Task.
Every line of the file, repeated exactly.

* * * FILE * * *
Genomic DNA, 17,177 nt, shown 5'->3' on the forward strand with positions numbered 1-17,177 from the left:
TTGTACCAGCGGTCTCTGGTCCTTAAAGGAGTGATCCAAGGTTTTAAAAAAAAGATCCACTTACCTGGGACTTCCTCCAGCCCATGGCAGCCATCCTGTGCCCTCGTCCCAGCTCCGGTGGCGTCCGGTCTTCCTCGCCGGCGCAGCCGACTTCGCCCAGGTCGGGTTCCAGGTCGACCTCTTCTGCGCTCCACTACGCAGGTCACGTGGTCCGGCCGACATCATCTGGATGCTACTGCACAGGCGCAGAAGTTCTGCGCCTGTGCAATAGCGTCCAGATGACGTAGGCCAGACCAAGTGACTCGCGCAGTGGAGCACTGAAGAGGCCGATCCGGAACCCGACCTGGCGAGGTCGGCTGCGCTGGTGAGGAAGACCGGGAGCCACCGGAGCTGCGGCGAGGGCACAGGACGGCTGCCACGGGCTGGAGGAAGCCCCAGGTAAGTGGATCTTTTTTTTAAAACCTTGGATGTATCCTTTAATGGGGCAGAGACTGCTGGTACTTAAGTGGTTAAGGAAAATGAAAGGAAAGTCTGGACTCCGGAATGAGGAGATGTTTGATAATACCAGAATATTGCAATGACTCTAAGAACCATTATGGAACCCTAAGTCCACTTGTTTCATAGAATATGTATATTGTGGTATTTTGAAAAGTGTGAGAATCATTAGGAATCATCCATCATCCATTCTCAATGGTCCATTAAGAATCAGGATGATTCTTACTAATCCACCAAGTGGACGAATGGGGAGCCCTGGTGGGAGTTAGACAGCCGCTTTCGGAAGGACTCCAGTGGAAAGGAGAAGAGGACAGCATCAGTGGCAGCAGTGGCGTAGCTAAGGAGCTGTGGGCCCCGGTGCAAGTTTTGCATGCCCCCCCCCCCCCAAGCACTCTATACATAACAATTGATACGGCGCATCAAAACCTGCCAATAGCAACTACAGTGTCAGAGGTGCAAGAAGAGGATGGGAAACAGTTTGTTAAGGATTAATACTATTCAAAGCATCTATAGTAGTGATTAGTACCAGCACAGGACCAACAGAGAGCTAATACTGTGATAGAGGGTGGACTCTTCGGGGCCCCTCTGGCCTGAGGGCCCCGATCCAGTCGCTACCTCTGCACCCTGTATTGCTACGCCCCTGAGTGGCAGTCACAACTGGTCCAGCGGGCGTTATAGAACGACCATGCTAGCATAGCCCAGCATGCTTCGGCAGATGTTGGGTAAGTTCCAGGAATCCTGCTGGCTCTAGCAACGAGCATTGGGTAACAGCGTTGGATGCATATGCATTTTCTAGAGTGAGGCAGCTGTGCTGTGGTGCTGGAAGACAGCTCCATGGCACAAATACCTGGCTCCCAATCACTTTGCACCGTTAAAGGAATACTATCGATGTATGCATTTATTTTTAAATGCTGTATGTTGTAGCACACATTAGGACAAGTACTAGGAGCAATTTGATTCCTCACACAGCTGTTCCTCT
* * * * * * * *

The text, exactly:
Genomic DNA, 17,177 nt, shown 5'->3' on the forward strand with positions numbered 1-17,177 from the left:
TTGTACCAGCGGTCTCTGGTCCTTAAAGGAGTGATCCAAGGTTTTAAAAAAAAGATCCACTTACCTGGGACTTCCTCCAGCCCATGGCAGCCATCCTGTGCCCTCGTCCCAGCTCCGGTGGCGTCCGGTCTTCCTCGCCGGCGCAGCCGACTTCGCCCAGGTCGGGTTCCAGGTCGACCTCTTCTGCGCTCCACTACGCAGGTCACGTGGTCCGGCCGACATCATCTGGATGCTACTGCACAGGCGCAGAAGTTCTGCGCCTGTGCAATAGCGTCCAGATGACGTAGGCCAGACCAAGTGACTCGCGCAGTGGAGCACTGAAGAGGCCGATCCGGAACCCGACCTGGCGAGGTCGGCTGCGCTGGTGAGGAAGACCGGGAGCCACCGGAGCTGCGGCGAGGGCACAGGACGGCTGCCACGGGCTGGAGGAAGCCCCAGGTAAGTGGATCTTTTTTTTAAAACCTTGGATGTATCCTTTAATGGGGCAGAGACTGCTGGTACTTAAGTGGTTAAGGAAAATGAAAGGAAAGTCTGGACTCCGGAATGAGGAGATGTTTGATAATACCAGAATATTGCAATGACTCTAAGAACCATTATGGAACCCTAAGTCCACTTGTTTCATAGAATATGTATATTGTGGTATTTTGAAAAGTGTGAGAATCATTAGGAATCATCCATCATCCATTCTCAATGGTCCATTAAGAATCAGGATGATTCTTACTAATCCACCAAGTGGACGAATGGGGAGCCCTGGTGGGAGTTAGACAGCCGCTTTCGGAAGGACTCCAGTGGAAAGGAGAAGAGGACAGCATCAGTGGCAGCAGTGGCGTAGCTAAGGAGCTGTGGGCCCCGGTGCAAGTTTTGCATGCCCCCCCCCCCCCAAGCACTCTATACATAACAATTGATACGGCGCATCAAAACCTGCCAATAGCAACTACAGTGTCAGAGGTGCAAGAAGAGGATGGGAAACAGTTTGTTAAGGATTAATACTATTCAAAGCATCTATAGTAGTGATTAGTACCAGCACAGGACCAACAGAGAGCTAATACTGTGATAGAGGGTGGACTCTTCGGGGCCCCTCTGGCCTGAGGGCCCCGATCCAGTCGCTACCTCTGCACCCTGTATTGCTACGCCCCTGAGTGGCAGTCACAACTGGTCCAGCGGGCGTTATAGAACGACCATGCTAGCATAGCCCAGCATGCTTCGGCAGATGTTGGGTAAGTTCCAGGAATCCTGCTGGCTCTAGCAACGAGCATTGGGTAACAGCGTTGGATGCATATGCATTTTCTAGAGTGAGGCAGCTGTGCTGTGGTGCTGGAAGACAGCTCCATGGCACAAATACCTGGCTCCCAATCACTTTGCACCGTTAAAGGAATACTATCGATGTATGCATTTATTTTTAAATGCTGTATGTTGTAGCACACATTAGGACAAGTACTAGGAGCAATTTGATTCCTCACACAGCTGTTCCTCT